The above guards against the case where center tank pumps can run with low quantities of fuel in the tank, often leading to Auto Feed fault or other wise, but if the Ctr Tk pumps do run in an empty tank the pressure switch would identify this causing LO PRESS indication (ECAM alert, master caution etc).

There is also a page in the FCOM that recommends that if the pumps do run with little or no fuel in the tanks then select them off during cockpit preparation.

Operation of the center tank pumps in Auto Mode depends on factors such as the state of wing tank and center tank level sensors and slat position, as well as engine speed - the pumps can run in auto, without the engines running.

From my understanding the refuel manifold on the A320 Family drains by a simple drain valve, and that the practice of the A300-600 where running the pumps opened the refuel manifold drain valve was not carried across. I think also there was a mod to address this issue on the A300-600.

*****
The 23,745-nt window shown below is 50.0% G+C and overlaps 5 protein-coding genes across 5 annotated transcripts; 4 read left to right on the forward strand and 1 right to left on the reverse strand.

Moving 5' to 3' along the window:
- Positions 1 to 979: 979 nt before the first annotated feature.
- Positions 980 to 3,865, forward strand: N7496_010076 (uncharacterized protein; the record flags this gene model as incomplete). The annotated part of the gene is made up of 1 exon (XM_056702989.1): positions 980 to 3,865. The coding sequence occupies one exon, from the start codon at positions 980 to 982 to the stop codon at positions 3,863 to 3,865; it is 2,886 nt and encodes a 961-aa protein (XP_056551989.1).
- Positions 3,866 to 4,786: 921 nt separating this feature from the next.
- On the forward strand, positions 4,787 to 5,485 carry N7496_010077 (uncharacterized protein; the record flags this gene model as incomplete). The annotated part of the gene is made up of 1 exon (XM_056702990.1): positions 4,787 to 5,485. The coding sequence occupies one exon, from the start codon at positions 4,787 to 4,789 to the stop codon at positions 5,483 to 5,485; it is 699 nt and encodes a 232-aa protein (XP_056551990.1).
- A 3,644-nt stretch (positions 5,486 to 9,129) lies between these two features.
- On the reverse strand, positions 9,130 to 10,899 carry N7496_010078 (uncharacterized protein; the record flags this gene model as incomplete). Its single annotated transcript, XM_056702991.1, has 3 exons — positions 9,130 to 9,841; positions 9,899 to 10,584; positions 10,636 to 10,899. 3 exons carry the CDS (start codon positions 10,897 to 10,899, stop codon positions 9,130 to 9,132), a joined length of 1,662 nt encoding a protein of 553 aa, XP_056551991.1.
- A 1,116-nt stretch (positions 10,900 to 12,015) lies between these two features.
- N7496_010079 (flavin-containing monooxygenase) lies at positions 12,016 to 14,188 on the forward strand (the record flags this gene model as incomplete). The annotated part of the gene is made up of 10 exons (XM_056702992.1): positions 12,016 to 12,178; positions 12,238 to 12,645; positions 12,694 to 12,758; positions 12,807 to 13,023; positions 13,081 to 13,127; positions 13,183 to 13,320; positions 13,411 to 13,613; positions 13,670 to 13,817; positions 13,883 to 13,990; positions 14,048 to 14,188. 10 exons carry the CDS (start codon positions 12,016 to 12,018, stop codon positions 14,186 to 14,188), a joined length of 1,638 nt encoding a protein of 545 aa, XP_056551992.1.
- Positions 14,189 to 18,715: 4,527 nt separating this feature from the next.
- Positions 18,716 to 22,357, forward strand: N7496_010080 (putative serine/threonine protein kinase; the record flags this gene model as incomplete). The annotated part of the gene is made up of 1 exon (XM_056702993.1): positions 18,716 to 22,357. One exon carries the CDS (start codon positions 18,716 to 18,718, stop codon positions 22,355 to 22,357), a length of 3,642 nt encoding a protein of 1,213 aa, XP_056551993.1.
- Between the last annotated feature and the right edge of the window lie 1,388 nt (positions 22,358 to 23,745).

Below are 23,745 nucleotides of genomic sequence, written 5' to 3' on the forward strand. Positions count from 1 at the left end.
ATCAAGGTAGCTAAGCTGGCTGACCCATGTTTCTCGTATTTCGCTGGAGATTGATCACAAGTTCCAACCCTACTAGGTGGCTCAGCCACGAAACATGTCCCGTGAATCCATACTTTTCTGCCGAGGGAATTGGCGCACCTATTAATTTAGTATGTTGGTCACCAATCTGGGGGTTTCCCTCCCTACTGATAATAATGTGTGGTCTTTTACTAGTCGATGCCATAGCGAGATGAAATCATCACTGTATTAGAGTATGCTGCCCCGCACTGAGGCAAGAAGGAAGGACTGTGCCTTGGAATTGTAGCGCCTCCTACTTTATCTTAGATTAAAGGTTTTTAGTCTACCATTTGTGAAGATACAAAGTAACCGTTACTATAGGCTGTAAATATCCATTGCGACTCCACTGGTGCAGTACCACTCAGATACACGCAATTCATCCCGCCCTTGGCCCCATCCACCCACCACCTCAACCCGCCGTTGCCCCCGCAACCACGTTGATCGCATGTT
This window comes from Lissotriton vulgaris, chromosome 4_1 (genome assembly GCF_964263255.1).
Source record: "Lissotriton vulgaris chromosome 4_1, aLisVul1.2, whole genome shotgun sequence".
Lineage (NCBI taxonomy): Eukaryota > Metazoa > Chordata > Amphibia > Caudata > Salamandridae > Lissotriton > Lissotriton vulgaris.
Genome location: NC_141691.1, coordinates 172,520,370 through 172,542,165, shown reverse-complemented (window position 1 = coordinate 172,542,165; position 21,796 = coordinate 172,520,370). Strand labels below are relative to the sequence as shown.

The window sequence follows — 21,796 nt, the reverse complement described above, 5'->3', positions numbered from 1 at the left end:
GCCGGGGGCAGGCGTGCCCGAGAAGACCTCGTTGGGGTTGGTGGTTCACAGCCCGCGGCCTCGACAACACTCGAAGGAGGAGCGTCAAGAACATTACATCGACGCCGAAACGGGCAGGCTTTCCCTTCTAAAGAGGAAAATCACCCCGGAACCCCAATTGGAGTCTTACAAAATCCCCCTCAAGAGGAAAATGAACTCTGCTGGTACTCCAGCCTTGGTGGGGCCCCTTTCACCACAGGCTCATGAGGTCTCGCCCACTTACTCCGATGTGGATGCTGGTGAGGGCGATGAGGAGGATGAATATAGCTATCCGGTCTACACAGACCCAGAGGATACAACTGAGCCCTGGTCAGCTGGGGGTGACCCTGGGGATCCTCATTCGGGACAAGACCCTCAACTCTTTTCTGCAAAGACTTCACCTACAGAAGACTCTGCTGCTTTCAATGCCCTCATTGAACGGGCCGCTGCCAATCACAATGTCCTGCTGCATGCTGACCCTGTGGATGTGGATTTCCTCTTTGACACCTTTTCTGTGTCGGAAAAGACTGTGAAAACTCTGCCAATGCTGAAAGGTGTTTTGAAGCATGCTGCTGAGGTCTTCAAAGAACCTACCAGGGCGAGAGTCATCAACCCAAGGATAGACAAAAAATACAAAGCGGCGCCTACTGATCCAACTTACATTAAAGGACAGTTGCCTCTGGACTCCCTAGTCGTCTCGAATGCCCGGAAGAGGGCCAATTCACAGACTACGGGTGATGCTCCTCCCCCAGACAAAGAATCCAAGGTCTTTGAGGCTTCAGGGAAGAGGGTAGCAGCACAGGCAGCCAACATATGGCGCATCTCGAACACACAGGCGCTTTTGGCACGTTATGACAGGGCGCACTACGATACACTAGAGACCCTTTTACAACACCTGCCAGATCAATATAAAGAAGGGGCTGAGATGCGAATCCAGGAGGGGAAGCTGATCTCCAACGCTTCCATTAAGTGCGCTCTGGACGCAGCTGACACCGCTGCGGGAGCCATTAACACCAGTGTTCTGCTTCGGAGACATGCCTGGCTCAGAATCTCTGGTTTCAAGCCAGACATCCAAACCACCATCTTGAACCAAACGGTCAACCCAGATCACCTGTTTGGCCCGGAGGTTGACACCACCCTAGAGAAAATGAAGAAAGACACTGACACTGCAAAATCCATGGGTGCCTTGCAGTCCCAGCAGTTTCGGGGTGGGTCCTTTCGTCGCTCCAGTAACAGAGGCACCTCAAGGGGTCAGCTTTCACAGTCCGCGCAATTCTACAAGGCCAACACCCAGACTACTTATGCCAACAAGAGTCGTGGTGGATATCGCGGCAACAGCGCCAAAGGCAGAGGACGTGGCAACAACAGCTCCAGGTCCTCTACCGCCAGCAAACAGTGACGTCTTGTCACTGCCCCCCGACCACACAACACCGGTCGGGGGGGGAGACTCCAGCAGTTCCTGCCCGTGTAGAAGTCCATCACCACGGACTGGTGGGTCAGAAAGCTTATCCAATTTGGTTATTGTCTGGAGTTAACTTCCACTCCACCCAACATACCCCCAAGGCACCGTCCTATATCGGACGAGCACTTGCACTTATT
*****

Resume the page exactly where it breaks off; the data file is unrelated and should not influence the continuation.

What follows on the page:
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Old 30th Jul 2009, 10:44   #13 (permalink)
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Wasn't the issue here that in the regulations it was stated that no electrical switching whatsoever was to be done while refueling?

I still follow that rule for myself, as any switching can instigate a spark. Not to be found in the FCOM anymore though...
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Old 19th Oct 2009, 02:51   #14 (permalink)
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Fuel Pump OEB

There are OEBs that keeps coming back like a bad penny regarding the fuel pumps. They usually require all the fuel pumps to be switched off until refueling is completed. The OEBs might also require the mode selector to be on MAN and specify a refueling procedure. The OEBs only apply to specific serial numbers of specific types of pumps. Once the pump(s) have been modified or replaced, the OEB no longer applies, even if it's still in the QRH or wherever your company hides those things.

If there is no OEB, you might refer to the Normal Procedures section of the QRH. Under COCKPIT PREPARATION/OVERHEAD PANEL, the first item is:

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Old 20th Oct 2009, 06:34   #15 (permalink)